A machine learning-based algorithm can precisely forecast microclimatic temperature within breeding grounds of Aedes albopictus mosquitoes, showing that the insects can thrive even in winter.
Michael Barnes of Texas A&M University (TAMU) said these mathematical models "can greatly facilitate a quick assessment of mosquito populations and consequently, vector-borne disease transmission."
TAMU researchers installed sensors in mosquito breeding grounds around Houston, and trained the algorithm on information on ambient temperatures from the U.S. National Oceanic and Atmospheric Administration.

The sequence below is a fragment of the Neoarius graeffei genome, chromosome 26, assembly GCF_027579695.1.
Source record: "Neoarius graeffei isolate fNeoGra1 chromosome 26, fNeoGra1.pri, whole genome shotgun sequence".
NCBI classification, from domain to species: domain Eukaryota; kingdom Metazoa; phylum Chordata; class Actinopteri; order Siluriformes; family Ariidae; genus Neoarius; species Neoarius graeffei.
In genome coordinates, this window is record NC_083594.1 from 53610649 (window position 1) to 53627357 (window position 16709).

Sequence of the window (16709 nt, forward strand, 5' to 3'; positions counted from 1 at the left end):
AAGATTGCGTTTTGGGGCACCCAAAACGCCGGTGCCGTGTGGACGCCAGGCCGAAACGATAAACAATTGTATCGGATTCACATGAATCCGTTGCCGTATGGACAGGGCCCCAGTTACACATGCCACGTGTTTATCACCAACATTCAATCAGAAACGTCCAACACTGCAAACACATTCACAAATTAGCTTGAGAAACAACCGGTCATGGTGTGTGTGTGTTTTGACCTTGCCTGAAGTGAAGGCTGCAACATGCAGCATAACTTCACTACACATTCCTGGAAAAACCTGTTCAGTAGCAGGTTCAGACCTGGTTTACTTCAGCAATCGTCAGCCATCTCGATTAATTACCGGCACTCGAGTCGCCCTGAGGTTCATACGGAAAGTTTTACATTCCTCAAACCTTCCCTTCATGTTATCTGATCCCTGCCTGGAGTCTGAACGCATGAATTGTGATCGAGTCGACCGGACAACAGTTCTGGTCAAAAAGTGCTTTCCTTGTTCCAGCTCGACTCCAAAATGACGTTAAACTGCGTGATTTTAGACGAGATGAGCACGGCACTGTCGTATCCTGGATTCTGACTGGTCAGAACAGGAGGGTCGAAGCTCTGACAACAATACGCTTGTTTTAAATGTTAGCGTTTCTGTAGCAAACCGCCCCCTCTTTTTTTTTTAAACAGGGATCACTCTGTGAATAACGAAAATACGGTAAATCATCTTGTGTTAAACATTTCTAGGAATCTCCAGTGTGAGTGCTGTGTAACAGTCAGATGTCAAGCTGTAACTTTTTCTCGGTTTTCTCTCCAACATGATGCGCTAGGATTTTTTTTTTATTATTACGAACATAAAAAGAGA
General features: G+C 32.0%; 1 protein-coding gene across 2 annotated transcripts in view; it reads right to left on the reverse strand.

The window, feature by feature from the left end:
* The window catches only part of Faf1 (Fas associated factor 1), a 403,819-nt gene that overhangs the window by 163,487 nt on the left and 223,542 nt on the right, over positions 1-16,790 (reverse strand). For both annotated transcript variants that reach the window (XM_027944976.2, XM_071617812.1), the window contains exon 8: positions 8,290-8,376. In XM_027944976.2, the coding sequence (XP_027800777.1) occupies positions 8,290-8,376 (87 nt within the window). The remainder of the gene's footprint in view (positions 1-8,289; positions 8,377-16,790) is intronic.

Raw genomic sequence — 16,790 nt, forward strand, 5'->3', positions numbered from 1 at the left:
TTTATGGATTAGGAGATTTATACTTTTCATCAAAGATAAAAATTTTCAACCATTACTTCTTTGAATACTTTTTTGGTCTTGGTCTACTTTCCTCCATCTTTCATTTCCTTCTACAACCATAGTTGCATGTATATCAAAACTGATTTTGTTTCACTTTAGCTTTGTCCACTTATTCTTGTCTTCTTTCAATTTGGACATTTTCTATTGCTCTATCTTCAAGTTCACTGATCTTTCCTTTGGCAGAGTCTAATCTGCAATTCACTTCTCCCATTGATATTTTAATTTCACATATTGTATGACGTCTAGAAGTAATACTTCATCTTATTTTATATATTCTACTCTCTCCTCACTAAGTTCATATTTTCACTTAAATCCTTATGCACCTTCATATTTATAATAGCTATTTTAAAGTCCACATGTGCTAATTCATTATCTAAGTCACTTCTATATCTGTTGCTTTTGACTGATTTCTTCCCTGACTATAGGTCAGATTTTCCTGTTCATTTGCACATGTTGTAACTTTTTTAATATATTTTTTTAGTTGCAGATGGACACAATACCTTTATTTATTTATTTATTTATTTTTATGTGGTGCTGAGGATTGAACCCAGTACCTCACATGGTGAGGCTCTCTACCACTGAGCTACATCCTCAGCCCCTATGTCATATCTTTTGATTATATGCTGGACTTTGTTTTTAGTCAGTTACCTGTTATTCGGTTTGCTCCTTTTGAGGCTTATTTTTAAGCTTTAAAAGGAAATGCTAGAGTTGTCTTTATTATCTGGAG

The model could predict microclimatic temperatures for diverse ambient temperatures and breeding grounds within 1.5 degrees centigrade, as well as anticipating local temperatures for any ambient temperature.
The researchers fed the values of the microclimatic temperatures to a population dynamic model, enabling it to calculate mosquito populations at different lifecycle stages, and to demonstrate that large numbers could survive the winter in storm drains.
From Texas A&M Today
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